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Preparing for labour
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Comfort aids for labour

When you're gathering together all the things you'll need for the birth, think about any items that will make your labour a more comfortable experience. It's best to get your comfort aids ready in advance. That way you won't forget anything in the excitement when labour starts, and you won't be caught unprepared if your labour starts sooner than you expect.

Comfort items you'll find helpful

Comfort in labour
© DK

Your midwife or hospital attendants will suggest things you might find helpful during labour. If you're having a home birth, keep all your comfort aids together in the room where you're going to give birth. If you're having a hospital birth, pack them in a bag, and put it next to your case. Make sure your birth assistant knows where they are, and doesn't forget them at the last minute.

Keeping warm

During the later stages of labour, and particularly immediately after the birth, some women begin to shake quite visibly with cold. Have some warm clothes and leg warmers or thick socks ready in case this happens to you.

Keeping cool

If you want something wet and cool in your mouth but you don't want a drink, try sucking an ice cube or crushed ice. Most hospitals will now provide ice. Alternatively, moisten your lips and mouth by sucking on a small natural sponge that's been dipped in cold water. If you feel hot and sweaty, ask your partner to bathe your face with a cool face cloth and create a refreshing breeze with a hand-held fan.

General comfort

If your hair is long or falls in your face, tie it back with hair grips, slides, or a hairband so that it doesn't irritate you. Your lips are likely to become dry because of breathing through your mouth, so include a lipsalve or chapstick to stop them cracking.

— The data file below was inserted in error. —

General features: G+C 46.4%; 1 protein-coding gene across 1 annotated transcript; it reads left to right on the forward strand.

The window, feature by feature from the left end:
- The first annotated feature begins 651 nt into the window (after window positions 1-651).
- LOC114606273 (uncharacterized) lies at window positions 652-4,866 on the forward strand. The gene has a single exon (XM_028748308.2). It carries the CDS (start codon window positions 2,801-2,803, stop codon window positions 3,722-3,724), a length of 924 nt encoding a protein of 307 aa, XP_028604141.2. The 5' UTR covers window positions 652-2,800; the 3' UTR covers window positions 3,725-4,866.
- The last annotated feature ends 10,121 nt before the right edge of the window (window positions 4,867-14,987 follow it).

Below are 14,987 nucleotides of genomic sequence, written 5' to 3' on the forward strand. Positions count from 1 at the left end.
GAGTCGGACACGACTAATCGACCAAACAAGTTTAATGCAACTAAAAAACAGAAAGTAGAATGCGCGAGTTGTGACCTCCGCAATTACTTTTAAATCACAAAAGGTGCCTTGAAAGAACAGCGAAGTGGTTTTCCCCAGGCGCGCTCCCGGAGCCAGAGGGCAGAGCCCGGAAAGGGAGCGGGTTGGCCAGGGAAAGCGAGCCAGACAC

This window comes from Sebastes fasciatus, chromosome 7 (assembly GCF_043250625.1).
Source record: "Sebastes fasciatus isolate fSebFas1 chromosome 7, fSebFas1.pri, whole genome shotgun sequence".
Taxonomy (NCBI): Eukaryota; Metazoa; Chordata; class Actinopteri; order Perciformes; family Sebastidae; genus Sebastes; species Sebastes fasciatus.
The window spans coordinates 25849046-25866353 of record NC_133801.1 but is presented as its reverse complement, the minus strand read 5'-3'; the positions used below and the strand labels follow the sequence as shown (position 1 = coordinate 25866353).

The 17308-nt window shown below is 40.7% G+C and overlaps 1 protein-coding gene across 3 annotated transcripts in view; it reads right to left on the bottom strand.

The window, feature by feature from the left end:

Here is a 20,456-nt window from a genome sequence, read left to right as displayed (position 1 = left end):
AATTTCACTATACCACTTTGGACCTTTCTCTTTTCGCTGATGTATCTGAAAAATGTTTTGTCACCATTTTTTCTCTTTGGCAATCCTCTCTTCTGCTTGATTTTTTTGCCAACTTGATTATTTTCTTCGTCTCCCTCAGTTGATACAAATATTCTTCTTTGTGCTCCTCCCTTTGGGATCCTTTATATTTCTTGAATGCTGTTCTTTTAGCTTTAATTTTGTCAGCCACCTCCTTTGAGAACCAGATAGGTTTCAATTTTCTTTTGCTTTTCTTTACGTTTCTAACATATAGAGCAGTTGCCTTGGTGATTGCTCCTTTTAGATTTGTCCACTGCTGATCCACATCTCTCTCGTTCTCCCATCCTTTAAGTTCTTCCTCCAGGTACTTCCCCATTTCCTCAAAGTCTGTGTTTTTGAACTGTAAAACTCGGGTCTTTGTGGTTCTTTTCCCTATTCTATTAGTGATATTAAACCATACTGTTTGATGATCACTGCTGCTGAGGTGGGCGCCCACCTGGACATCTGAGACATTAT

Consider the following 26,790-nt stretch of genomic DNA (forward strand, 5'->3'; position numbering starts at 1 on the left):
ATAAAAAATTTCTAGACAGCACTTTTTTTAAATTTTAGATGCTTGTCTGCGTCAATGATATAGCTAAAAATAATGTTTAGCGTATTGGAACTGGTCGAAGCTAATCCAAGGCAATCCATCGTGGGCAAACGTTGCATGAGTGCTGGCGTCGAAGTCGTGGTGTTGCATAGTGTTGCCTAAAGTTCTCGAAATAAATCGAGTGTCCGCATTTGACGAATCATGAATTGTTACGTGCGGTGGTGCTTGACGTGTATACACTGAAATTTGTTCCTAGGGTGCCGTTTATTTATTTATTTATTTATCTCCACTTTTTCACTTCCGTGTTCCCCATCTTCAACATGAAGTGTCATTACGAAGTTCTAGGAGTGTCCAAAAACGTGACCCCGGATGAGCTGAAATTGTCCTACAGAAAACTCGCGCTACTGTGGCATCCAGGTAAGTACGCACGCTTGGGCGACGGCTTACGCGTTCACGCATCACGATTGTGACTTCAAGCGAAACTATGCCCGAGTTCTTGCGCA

If you feel nauseous and actually vomit, you'll feel much better if you can clean your teeth, so don't forget to take your toothbrush and some toothpaste. A box of tissues may come in handy, as may some scented wipes in single packs that can be opened when needed and used to cleanse your face, neck, and hands. For freshening up you may want to splash on some eau de cologne.

Distractions during labour

Many women find that massage soothes the discomfort of labour. Your partner can provide counterpressure with his hands, a spinal roll, or even a tennis ball or rolling pin! Use a small amount of talcum powder or vegetable-based massage oil to stop your skin from being dragged or pinched. A hot water bottle or a hot pad placed in the small of your back can act as a compress to soothe backache. In the early stages before labour really gets going, you might feel that nothing much happens for long periods. You might find it helpful to distract yourself with books and magazines or even some playing cards and board games.

Your checklist

  • Food and drink
  • Spinal roll or tennis ball
  • Massage oil or talcum powder
  • Hot water bottle
  • Books, magazines, cards, games
  • Some favourite music
  • Small natural sponge
  • Face cloth and hand-held fan
  • Warm clothes and thick socks
  • Hair clips, slides, or hairband
  • Lipsalve or chapstick
  • Toothbrush and toothpaste
  • Box of tissues or wet wipes
  • Eau de cologne

Drinks and food

It's important to save your energy during the first stage, in case you have a long and tiring labour.

Many hospitals suggest that you don't eat anything during labour in case there's an unexpected emergency and you need a general anaesthetic. Take glucose sweets to suck, and high-energy isotonic sports drinks to help you keep up your energy levels. Your partner will also need food so he should make himself a snack to take - perhaps sandwiches and fruit and a flask of coffee.

Take something for you to have later as well - you'll probably be ravenous after the birth and you'll want something to eat right away.

You'll also need plenty to drink - a bottle or vacuum flask of diluted unsweetened fruit juice or cold water is ideal.

Your birth partner's comfort aids

  • a pack of wipes for freshening face and hands
  • snacks and drinks
  • change of clothing
  • camera, or video camera if that's allowed
  • telephone numbers of family and friends, and coins or phone card - generally, you can't use mobile phones in hospital.

Posted 16.11.2010


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